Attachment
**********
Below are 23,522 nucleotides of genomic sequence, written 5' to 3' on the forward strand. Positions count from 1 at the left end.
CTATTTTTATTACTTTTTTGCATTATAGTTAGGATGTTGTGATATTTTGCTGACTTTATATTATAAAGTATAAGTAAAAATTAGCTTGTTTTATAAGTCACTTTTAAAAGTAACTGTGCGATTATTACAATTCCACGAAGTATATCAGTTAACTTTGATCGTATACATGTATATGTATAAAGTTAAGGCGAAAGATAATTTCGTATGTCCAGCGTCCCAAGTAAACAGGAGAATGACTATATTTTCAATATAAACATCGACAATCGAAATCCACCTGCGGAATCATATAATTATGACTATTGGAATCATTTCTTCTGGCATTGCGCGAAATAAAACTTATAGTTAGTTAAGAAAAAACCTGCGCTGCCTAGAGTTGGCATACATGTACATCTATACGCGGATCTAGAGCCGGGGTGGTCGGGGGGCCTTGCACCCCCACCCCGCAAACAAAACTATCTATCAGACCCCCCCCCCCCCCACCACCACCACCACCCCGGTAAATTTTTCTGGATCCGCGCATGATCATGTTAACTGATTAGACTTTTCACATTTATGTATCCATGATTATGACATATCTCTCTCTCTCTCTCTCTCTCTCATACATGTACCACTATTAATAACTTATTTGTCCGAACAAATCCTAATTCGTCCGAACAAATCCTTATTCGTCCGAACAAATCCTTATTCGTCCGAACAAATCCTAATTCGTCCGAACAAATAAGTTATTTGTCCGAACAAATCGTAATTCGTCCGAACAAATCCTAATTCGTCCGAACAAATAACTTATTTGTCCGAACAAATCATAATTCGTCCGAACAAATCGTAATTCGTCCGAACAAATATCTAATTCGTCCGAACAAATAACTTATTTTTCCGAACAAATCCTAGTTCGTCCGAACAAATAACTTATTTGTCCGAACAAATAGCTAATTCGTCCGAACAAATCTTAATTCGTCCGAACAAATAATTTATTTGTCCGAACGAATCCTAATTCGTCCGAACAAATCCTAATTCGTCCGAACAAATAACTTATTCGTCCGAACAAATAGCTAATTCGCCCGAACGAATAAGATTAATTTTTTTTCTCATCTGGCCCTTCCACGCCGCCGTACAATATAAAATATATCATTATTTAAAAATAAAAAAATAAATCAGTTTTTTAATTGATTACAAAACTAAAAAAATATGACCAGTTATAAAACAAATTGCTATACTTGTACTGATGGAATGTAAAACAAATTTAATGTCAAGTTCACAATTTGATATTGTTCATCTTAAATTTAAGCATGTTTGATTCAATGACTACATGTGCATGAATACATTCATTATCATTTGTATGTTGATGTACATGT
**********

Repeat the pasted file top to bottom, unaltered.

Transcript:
Below are 23,522 nucleotides of genomic sequence, written 5' to 3' on the forward strand. Positions count from 1 at the left end.
CTATTTTTATTACTTTTTTGCATTATAGTTAGGATGTTGTGATATTTTGCTGACTTTATATTATAAAGTATAAGTAAAAATTAGCTTGTTTTATAAGTCACTTTTAAAAGTAACTGTGCGATTATTACAATTCCACGAAGTATATCAGTTAACTTTGATCGTATACATGTATATGTATAAAGTTAAGGCGAAAGATAATTTCGTATGTCCAGCGTCCCAAGTAAACAGGAGAATGACTATATTTTCAATATAAACATCGACAATCGAAATCCACCTGCGGAATCATATAATTATGACTATTGGAATCATTTCTTCTGGCATTGCGCGAAATAAAACTTATAGTTAGTTAAGAAAAAACCTGCGCTGCCTAGAGTTGGCATACATGTACATCTATACGCGGATCTAGAGCCGGGGTGGTCGGGGGGCCTTGCACCCCCACCCCGCAAACAAAACTATCTATCAGACCCCCCCCCCCCCCACCACCACCACCACCCCGGTAAATTTTTCTGGATCCGCGCATGATCATGTTAACTGATTAGACTTTTCACATTTATGTATCCATGATTATGACATATCTCTCTCTCTCTCTCTCTCTCTCATACATGTACCACTATTAATAACTTATTTGTCCGAACAAATCCTAATTCGTCCGAACAAATCCTTATTCGTCCGAACAAATCCTTATTCGTCCGAACAAATCCTAATTCGTCCGAACAAATAAGTTATTTGTCCGAACAAATCGTAATTCGTCCGAACAAATCCTAATTCGTCCGAACAAATAACTTATTTGTCCGAACAAATCATAATTCGTCCGAACAAATCGTAATTCGTCCGAACAAATATCTAATTCGTCCGAACAAATAACTTATTTTTCCGAACAAATCCTAGTTCGTCCGAACAAATAACTTATTTGTCCGAACAAATAGCTAATTCGTCCGAACAAATCTTAATTCGTCCGAACAAATAATTTATTTGTCCGAACGAATCCTAATTCGTCCGAACAAATCCTAATTCGTCCGAACAAATAACTTATTCGTCCGAACAAATAGCTAATTCGCCCGAACGAATAAGATTAATTTTTTTTCTCATCTGGCCCTTCCACGCCGCCGTACAATATAAAATATATCATTATTTAAAAATAAAAAAATAAATCAGTTTTTTAATTGATTACAAAACTAAAAAAATATGACCAGTTATAAAACAAATTGCTATACTTGTACTGATGGAATGTAAAACAAATTTAATGTCAAGTTCACAATTTGATATTGTTCATCTTAAATTTAAGCATGTTTGATTCAATGACTACATGTGCATGAATACATTCATTATCATTTGTATGTTGATGTACATGT